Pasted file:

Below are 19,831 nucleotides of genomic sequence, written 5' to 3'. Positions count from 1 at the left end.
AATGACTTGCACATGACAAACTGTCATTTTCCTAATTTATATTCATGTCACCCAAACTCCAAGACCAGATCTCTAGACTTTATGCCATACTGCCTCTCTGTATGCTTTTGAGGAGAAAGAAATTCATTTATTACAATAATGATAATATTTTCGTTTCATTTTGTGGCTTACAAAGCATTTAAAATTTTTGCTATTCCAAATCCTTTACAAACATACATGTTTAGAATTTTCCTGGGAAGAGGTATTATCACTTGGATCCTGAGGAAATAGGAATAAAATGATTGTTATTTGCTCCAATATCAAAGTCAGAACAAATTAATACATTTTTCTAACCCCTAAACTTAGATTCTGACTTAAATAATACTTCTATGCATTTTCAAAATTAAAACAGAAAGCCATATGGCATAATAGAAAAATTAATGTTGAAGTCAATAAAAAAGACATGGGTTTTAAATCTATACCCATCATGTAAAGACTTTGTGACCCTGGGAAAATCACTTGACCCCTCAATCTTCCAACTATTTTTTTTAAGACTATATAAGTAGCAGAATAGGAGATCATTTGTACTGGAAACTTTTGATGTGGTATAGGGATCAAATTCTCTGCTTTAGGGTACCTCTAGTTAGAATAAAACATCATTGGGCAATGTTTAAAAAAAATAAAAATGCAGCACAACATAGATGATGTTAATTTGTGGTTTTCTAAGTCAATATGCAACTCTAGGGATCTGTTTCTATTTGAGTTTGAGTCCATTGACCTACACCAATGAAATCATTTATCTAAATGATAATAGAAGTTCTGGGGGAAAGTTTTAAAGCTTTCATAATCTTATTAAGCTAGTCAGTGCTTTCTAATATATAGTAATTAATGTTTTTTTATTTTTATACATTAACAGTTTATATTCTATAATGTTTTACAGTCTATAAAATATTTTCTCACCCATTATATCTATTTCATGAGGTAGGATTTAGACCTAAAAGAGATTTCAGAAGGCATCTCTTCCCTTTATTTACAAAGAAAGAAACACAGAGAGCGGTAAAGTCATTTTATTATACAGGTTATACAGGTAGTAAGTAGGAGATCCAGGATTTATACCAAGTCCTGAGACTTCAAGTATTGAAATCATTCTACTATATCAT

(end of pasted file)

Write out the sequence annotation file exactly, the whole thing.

Below are 19,831 nucleotides of genomic sequence, written 5' to 3'. Positions count from 1 at the left end.
AATGACTTGCACATGACAAACTGTCATTTTCCTAATTTATATTCATGTCACCCAAACTCCAAGACCAGATCTCTAGACTTTATGCCATACTGCCTCTCTGTATGCTTTTGAGGAGAAAGAAATTCATTTATTACAATAATGATAATATTTTCGTTTCATTTTGTGGCTTACAAAGCATTTAAAATTTTTGCTATTCCAAATCCTTTACAAACATACATGTTTAGAATTTTCCTGGGAAGAGGTATTATCACTTGGATCCTGAGGAAATAGGAATAAAATGATTGTTATTTGCTCCAATATCAAAGTCAGAACAAATTAATACATTTTTCTAACCCCTAAACTTAGATTCTGACTTAAATAATACTTCTATGCATTTTCAAAATTAAAACAGAAAGCCATATGGCATAATAGAAAAATTAATGTTGAAGTCAATAAAAAAGACATGGGTTTTAAATCTATACCCATCATGTAAAGACTTTGTGACCCTGGGAAAATCACTTGACCCCTCAATCTTCCAACTATTTTTTTTAAGACTATATAAGTAGCAGAATAGGAGATCATTTGTACTGGAAACTTTTGATGTGGTATAGGGATCAAATTCTCTGCTTTAGGGTACCTCTAGTTAGAATAAAACATCATTGGGCAATGTTTAAAAAAAATAAAAATGCAGCACAACATAGATGATGTTAATTTGTGGTTTTCTAAGTCAATATGCAACTCTAGGGATCTGTTTCTATTTGAGTTTGAGTCCATTGACCTACACCAATGAAATCATTTATCTAAATGATAATAGAAGTTCTGGGGGAAAGTTTTAAAGCTTTCATAATCTTATTAAGCTAGTCAGTGCTTTCTAATATATAGTAATTAATGTTTTTTTATTTTTATACATTAACAGTTTATATTCTATAATGTTTTACAGTCTATAAAATATTTTCTCACCCATTATATCTATTTCATGAGGTAGGATTTAGACCTAAAAGAGATTTCAGAAGGCATCTCTTCCCTTTATTTACAAAGAAAGAAACACAGAGAGCGGTAAAGTCATTTTATTATACAGGTTATACAGGTAGTAAGTAGGAGATCCAGGATTTATACCAAGTCCTGAGACTTCAAGTATTGAAATCATTCTACTATATCAT